@jeffdc5 why can't you stream? You can it you have an FM transmitter, cassette to 3.5mm plug or a direct input cable. You could use a number of apps to do it as well, like Pandora.

Apple may have a legal argument here, but it flies in the face of customer needs and wants. Apple fails to deliver what many regard as pretty important functionality. Although Apple may technically be correct in saying that jailbreaking -- and it's associated infringements on re bootloader, etc -- may enable us to do bad things with our devices, like pirate content, etc I think this ignores the more usual case: People who jack their phones to enable them to do reasonable things the device would otherwise be unable to perform.
I have not persoanlly desired or attempted to unlock my iPhone 3G. But I damn well jailbroke it. Without jailbreak, the devices usefulness to me would be severely hampered to the point where I'd break my contract with AT&T and seek a better alternative. And oh look! There are alternatives coming onto the market now.
Personally, I think this is a situation where Apple should take a step back and a deep breath. Consider... Do you really want to alienate your most adoring customers by bashing them legally (ala RIAA) and letting that distract you from re real issues? If you do, you've given your competitors a major advantage and they will exploit it.
This crap reminds me so much of the mis-management of the Sculley years. sigh

Wait, this is different though then the current copyright stuff. This would be like buying a mac to install windows on? I don't see the problem.

Does this mean I should delete. My blog post talking about jailbraking? No links or specific instructions but did mention quickpwn.

If they listened to their customers and gave them the basic things that they ask for many people wouldn't jailbreak, them going after the dev team will only hurt their sales, I won't buy another phone without mms, video recording, copy and paste, the basics, when the other companies catch up, it might be over for the iPhone, who did they replace Steve with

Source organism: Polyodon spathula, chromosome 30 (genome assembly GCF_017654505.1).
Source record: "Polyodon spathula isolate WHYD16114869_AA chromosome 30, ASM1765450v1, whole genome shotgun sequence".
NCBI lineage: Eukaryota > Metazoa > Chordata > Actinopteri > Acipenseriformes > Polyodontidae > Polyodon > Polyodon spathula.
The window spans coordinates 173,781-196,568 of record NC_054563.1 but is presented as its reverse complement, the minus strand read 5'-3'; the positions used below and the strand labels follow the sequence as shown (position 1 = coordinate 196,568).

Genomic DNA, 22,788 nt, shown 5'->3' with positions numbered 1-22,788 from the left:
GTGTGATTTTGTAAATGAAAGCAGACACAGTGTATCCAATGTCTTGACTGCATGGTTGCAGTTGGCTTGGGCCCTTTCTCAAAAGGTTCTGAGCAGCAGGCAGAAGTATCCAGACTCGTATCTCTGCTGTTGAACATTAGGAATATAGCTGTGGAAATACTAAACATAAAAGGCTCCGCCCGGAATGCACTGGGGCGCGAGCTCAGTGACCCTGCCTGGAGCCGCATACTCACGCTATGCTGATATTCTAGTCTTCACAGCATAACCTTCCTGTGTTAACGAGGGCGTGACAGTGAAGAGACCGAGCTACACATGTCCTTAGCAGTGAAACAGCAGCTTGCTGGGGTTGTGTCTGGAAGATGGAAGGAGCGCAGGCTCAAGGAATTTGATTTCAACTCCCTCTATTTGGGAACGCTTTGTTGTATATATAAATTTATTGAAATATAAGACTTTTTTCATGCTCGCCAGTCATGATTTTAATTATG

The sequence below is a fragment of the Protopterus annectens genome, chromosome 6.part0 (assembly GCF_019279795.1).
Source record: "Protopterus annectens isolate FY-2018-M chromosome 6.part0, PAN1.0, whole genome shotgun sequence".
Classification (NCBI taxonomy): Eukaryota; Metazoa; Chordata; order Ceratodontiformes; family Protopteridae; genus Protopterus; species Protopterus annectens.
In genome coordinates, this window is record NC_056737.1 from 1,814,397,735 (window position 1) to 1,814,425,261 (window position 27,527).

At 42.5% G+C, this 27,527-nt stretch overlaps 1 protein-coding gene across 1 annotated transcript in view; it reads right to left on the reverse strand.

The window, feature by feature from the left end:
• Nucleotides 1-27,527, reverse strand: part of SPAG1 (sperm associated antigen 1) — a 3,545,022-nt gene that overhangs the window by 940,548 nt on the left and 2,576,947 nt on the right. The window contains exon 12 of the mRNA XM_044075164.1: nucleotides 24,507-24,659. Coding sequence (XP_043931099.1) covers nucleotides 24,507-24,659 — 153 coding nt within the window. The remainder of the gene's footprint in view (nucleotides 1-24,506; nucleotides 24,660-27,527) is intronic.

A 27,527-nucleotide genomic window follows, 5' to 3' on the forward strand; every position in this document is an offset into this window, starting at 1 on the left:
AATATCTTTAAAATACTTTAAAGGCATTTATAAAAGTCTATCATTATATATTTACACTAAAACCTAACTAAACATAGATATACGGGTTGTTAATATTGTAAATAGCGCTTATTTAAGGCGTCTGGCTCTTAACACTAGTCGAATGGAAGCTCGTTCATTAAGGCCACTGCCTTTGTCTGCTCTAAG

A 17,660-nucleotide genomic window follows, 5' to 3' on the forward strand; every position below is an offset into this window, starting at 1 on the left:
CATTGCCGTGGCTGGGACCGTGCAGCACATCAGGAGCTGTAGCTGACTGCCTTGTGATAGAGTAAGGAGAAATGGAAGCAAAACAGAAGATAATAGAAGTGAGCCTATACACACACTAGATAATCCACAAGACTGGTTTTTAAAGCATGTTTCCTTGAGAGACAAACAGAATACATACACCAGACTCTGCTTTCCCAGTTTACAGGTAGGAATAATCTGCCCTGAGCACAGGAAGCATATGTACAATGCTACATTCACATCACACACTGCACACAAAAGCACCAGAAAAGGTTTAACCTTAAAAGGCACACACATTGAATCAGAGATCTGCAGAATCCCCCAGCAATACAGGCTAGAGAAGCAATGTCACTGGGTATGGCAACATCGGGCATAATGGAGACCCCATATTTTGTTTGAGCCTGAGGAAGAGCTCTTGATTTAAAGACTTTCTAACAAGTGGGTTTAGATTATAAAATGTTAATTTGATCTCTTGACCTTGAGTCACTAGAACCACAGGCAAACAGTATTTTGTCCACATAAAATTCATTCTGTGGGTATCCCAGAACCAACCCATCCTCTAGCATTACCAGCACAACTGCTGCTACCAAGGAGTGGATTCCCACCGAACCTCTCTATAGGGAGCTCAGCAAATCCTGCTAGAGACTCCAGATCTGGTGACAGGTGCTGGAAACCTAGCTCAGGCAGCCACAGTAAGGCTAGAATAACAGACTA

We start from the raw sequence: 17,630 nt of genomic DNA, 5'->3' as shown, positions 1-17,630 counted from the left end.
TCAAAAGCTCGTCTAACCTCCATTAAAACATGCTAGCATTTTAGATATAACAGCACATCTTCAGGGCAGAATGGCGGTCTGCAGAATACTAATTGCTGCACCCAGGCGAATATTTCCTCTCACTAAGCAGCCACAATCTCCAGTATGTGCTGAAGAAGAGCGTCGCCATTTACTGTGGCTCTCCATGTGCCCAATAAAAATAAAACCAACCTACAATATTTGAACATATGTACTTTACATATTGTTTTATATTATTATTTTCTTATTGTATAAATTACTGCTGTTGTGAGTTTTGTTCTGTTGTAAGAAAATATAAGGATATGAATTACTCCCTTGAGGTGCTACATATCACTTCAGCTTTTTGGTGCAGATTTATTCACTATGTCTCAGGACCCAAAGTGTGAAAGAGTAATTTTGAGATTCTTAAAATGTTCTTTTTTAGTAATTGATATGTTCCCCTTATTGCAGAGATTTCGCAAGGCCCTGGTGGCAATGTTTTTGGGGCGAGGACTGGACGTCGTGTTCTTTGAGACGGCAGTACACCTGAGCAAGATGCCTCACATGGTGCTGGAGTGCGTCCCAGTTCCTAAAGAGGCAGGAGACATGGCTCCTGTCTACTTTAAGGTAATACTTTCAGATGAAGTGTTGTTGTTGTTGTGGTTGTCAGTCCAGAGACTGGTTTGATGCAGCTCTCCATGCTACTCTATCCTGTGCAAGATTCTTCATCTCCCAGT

Remember: this isn't Apple saying Jailbreaking is illegal. The EFF asked for a DMCA exemption for jailbreaking the iPhone, and Apple, not surprisingly, doesn't what that made official.
Apple likely doesn't care about jailbreaking any more than their carrier contracts force them to try to stop unlocking. If the EFF didn't bring it up, Apple probably wouldn't either...

This shouldn't surprise anyone. It's just Apple being Apple. Ever since Gates stole the mouse from Jobs, he's been a little over protective.
That said, part of their argument is legit. If you downloaded an ispw from some random website, yes you got it illegally. Of course you can download it freely from Apple.
My understanding of the DMC Act is that you can change things as long as it is for your own use. And that's all pwnage, etc does.
Now - if you are cracking and stealing apps. Stop. You are being a dick. Pay the $.99.

They can try my jailbroken iPhone from my dead cold fingers! I don't agree with the person defending developers of the OS.
1. Apple is not hurting
2. I've paid hard earned money on the device and over $200 in apps.
3. I need hClipboard(far better than Clippy) Apple has not provided this simple but necessary feature.
4. I bought hardware and software that is MINE!
5. I would not have even JB'd the phone if there were video options, cut n paste, GPS turn by turn, etc.
Love the phone, despise the fascism.

How disappointing. And to think, I just Jailbroke this morning! Like Mike said, copy/paste, MMS, and video recording are all possible on the device. Jailbreaking brings those and more to us. If Apple is able to release updates that have those features, I can say that I'll be one of the first people to go back to official firmwares. Until then...

Apple has a point. I think jailbreaking destroys the integrity of the device and encourages piracy.
If you dont like the iPhone as-is, DONT BUY IT. All these illegal work arounds cause nothing but issues.